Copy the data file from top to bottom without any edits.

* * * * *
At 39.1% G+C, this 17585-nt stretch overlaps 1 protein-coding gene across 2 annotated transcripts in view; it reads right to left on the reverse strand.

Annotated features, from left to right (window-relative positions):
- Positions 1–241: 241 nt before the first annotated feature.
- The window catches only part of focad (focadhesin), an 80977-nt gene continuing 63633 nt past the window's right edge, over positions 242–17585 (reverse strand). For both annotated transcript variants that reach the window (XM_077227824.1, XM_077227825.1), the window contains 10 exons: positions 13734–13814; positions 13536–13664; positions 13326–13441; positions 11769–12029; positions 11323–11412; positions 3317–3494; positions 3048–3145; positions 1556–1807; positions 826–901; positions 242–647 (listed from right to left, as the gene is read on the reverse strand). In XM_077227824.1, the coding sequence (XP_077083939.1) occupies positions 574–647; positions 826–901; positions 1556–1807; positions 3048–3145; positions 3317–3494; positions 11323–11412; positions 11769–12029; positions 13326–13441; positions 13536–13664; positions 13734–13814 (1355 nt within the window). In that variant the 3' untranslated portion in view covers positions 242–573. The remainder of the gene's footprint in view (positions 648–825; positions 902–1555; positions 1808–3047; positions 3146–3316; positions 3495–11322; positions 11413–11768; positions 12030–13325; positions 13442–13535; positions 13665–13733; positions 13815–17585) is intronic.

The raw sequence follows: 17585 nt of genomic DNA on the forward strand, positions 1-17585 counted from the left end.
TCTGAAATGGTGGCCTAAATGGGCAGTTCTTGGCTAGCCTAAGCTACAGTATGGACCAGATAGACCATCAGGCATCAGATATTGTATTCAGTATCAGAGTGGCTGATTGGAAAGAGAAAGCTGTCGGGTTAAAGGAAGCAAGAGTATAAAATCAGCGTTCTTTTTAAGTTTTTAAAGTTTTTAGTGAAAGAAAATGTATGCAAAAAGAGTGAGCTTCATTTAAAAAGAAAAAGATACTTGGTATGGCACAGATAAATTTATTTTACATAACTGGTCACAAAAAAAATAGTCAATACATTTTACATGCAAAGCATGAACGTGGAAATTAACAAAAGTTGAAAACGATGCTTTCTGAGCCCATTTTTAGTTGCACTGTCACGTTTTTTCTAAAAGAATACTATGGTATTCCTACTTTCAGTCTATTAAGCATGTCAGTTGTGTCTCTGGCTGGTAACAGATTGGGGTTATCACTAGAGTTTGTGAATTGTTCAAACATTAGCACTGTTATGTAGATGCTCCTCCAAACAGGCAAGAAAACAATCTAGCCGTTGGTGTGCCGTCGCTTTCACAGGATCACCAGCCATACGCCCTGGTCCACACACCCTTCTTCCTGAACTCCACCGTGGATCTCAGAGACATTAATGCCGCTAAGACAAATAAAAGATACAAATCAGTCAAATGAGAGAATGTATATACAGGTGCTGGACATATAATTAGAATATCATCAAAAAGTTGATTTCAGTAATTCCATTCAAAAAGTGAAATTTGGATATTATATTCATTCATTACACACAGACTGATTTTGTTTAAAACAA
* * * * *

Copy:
At 39.1% G+C, this 17585-nt stretch overlaps 1 protein-coding gene across 2 annotated transcripts in view; it reads right to left on the reverse strand.

Annotated features, from left to right (window-relative positions):
- Positions 1–241: 241 nt before the first annotated feature.
- The window catches only part of focad (focadhesin), an 80977-nt gene continuing 63633 nt past the window's right edge, over positions 242–17585 (reverse strand). For both annotated transcript variants that reach the window (XM_077227824.1, XM_077227825.1), the window contains 10 exons: positions 13734–13814; positions 13536–13664; positions 13326–13441; positions 11769–12029; positions 11323–11412; positions 3317–3494; positions 3048–3145; positions 1556–1807; positions 826–901; positions 242–647 (listed from right to left, as the gene is read on the reverse strand). In XM_077227824.1, the coding sequence (XP_077083939.1) occupies positions 574–647; positions 826–901; positions 1556–1807; positions 3048–3145; positions 3317–3494; positions 11323–11412; positions 11769–12029; positions 13326–13441; positions 13536–13664; positions 13734–13814 (1355 nt within the window). In that variant the 3' untranslated portion in view covers positions 242–573. The remainder of the gene's footprint in view (positions 648–825; positions 902–1555; positions 1808–3047; positions 3146–3316; positions 3495–11322; positions 11413–11768; positions 12030–13325; positions 13442–13535; positions 13665–13733; positions 13815–17585) is intronic.

The raw sequence follows: 17585 nt of genomic DNA on the forward strand, positions 1-17585 counted from the left end.
TCTGAAATGGTGGCCTAAATGGGCAGTTCTTGGCTAGCCTAAGCTACAGTATGGACCAGATAGACCATCAGGCATCAGATATTGTATTCAGTATCAGAGTGGCTGATTGGAAAGAGAAAGCTGTCGGGTTAAAGGAAGCAAGAGTATAAAATCAGCGTTCTTTTTAAGTTTTTAAAGTTTTTAGTGAAAGAAAATGTATGCAAAAAGAGTGAGCTTCATTTAAAAAGAAAAAGATACTTGGTATGGCACAGATAAATTTATTTTACATAACTGGTCACAAAAAAAATAGTCAATACATTTTACATGCAAAGCATGAACGTGGAAATTAACAAAAGTTGAAAACGATGCTTTCTGAGCCCATTTTTAGTTGCACTGTCACGTTTTTTCTAAAAGAATACTATGGTATTCCTACTTTCAGTCTATTAAGCATGTCAGTTGTGTCTCTGGCTGGTAACAGATTGGGGTTATCACTAGAGTTTGTGAATTGTTCAAACATTAGCACTGTTATGTAGATGCTCCTCCAAACAGGCAAGAAAACAATCTAGCCGTTGGTGTGCCGTCGCTTTCACAGGATCACCAGCCATACGCCCTGGTCCACACACCCTTCTTCCTGAACTCCACCGTGGATCTCAGAGACATTAATGCCGCTAAGACAAATAAAAGATACAAATCAGTCAAATGAGAGAATGTATATACAGGTGCTGGACATATAATTAGAATATCATCAAAAAGTTGATTTCAGTAATTCCATTCAAAAAGTGAAATTTGGATATTATATTCATTCATTACACACAGACTGATTTTGTTTAAAACAA